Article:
8.10 SHIFTING OR WARPING OF VESSELS

Except to prevent imminent hazard to the vessel or its crew, no vessel which is subject to the Pilotage Act will reposition itself inside the inner harbour without having a Pilot onboard. In the inner harbour if a vessel fails to anchor in its assigned anchorage or if a vessel drags out of its assigned anchorage position, and:
• The vessel is endangering itself and/or other vessels at anchor; or
• The vessel is obstructing the navigational channel; or
• The vessel is obstructing the use of other anchorages,
The vessel may be ordered by PRPA Marine Operations to be repositioned by a Pilot. A vessel so ordered will absorb all costs associated with the repositioning. In exceptional circumstances where a vessel poses no hazard to itself or others by being out of position, the vessel may be allowed to remain out of position at the discretion of PRPA Marine Operations.

WARPING
Any vessel required to warp along a berth must have prior permission from PRPA Marine Operations. Vessels may warp without a Pilot providing:
• Approval is received from PRPA Marine Operations via VHF 68;
• No tugs are to be employed;
• The berth is free from encumbrances (i.e. cranes, gangways, etc. are moved clear);
• The Master is on the bridge in overall charge;
• Main engines are on standby and ready for immediate use;
• Linesmen or ship crew are employed;
• There are two head/stern lines and one spring, each with both ends under tension at all times;
• MCTS is notified at the commencement of any warp and also at its completion using VHF 71;
• VHF 71 is monitored throughout the warp.

In certain circumstances due to weather conditions, tide, current, distance of warp, characteristics of vessel or where main engines are to be utilized, PRPA Marine Operations may require tugs and/or a Pilot to be used. However, nothing in these procedures relieves the Master of the vessel from his obligations for safety, following additional precautions as would be required by the normal practice of seamen or from employing a Pilot and tug(s) if he so requires. These procedures are to be considered the minimum requirements for warping.

Should it be necessary to release all of a vessel’s lines for warping, a Pilot will be required as well as sufficient tugs to control the vessels movement.

8.11 DOCKING

VESSELS WITH DANGEROUS GOODS
Vessels with Class 1 Dangerous Goods must comply with the limitations outlined in the Natural Resources Canada Limitations Survey. Details may be obtained from the PSOC.

ASSIGNMENT OF BERTHS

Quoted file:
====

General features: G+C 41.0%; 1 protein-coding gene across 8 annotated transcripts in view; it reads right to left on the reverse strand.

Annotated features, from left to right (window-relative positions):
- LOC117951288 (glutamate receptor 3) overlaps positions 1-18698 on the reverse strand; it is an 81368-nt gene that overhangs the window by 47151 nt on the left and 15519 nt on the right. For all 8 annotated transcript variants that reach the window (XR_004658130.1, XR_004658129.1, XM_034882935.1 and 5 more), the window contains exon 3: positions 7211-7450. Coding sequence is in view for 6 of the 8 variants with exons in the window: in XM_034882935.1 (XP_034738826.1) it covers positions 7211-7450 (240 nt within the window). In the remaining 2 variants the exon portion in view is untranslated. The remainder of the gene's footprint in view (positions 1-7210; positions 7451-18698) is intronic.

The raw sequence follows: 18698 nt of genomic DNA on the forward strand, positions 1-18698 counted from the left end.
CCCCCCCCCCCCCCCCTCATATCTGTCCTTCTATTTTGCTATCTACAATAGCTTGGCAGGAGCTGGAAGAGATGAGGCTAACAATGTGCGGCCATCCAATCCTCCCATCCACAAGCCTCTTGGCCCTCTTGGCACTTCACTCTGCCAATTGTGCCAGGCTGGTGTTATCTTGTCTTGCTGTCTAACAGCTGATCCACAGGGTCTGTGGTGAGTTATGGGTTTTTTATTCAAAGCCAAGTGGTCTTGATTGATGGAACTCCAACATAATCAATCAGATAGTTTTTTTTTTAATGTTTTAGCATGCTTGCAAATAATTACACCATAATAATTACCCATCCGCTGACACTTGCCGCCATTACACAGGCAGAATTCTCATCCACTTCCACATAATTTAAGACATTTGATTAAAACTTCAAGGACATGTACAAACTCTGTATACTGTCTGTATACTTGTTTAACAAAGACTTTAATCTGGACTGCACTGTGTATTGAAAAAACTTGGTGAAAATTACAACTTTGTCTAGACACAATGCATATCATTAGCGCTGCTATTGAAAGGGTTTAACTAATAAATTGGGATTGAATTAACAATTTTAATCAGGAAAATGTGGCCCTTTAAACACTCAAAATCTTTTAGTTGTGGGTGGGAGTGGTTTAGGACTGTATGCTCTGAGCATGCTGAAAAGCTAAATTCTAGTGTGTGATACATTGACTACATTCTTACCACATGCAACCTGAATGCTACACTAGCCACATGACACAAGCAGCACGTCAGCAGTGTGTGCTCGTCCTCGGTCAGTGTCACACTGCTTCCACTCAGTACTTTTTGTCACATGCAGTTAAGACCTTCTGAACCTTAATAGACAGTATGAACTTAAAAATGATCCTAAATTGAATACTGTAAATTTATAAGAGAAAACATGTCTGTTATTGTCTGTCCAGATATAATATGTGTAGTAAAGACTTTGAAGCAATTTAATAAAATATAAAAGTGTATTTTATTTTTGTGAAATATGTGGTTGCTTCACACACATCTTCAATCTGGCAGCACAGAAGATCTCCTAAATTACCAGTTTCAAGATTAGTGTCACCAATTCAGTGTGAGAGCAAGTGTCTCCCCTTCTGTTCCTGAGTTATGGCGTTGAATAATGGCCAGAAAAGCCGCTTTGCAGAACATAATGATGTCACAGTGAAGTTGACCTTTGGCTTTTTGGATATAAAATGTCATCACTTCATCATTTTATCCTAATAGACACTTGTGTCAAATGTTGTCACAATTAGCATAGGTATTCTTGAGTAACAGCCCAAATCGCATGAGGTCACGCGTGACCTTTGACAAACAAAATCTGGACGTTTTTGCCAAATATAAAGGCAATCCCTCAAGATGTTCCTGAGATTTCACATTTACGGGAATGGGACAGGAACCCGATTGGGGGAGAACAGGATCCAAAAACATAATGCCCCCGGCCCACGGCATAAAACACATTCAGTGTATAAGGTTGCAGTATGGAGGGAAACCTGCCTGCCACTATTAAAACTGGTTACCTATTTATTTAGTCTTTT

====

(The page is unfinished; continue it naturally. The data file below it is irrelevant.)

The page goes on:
Vessels berthing in Prince Rupert Harbour shall always maintain a water column of at least 10% of their draught under the vessel at all states of the tide. No vessel may load on a falling tide beyond a draught equal to 91% of the available water column at the lowest daily tide.

Nothing in this section obligates the vessel’s Master to shift his vessel using lines or berthing hawsers alone, if he chooses to use a Pilot and tugs to move his vessel.

If ordered by PRPA a vessel shall work all available shifts until loading is completed. Failure to comply with such an order shall cause the vessel to be liable to be ordered off the berth.

PRIORITY AT BERTHS
All vessels requesting to berth at Port of Prince Rupert berths shall apply to PRPA Marine Operations for allocation. Allocation of berths shall be at the sole discretion of PRPA which will retain the right to require a vessel to vacate a berth for cause. Any vessel which is unable to work cargo for any reason may be ordered off a Port of Prince Rupert berth. Costs of any such move shall be to the account of the vessel.

BERTHING LINES
The lines of every vessel berthed or moored at the Port of Prince Rupert shall be made fast only to structures/fittings provided for berthing or mooring purposes and as directed by PRPA Marine Operations and such lines shall not lie across any wharf or across any channel in such manner as to obstruct passage of any other vessel.

CASTING OFF OF VESSELS
No vessel is to be cast off from a berth without permission of PRPA Marine Operations. Where a vessel is made fast to or secured alongside another berthed vessel, the lines of the berthed vessel that is made fast or secured shall not, except in an emergency, be cut or cast off without permission of PRPA and without prior notice of the intention to do so having been given to the berthed outboard vessel that is made fast or secured.

GANGWAYS AND SAFETY NETS
A vessel at a wharf or landing place in the harbour shall provide, for the use of persons going to and from the vessel, a good and sufficient gangway. A good and sufficient net or save-all shall be placed beneath the gangway to prevent persons from falling in the water. A light shall be placed on the vessel near the gangway between the hours of sunset and sunrise in such a manner that the gangway may be clearly seen from the wharf and from the vessel. Vessels are to remain securely made fast to the dock at all times the gangways are attached. No singling up for departure is to take place unless properly trained personnel are attending the gangway ready to disengage from the vessel.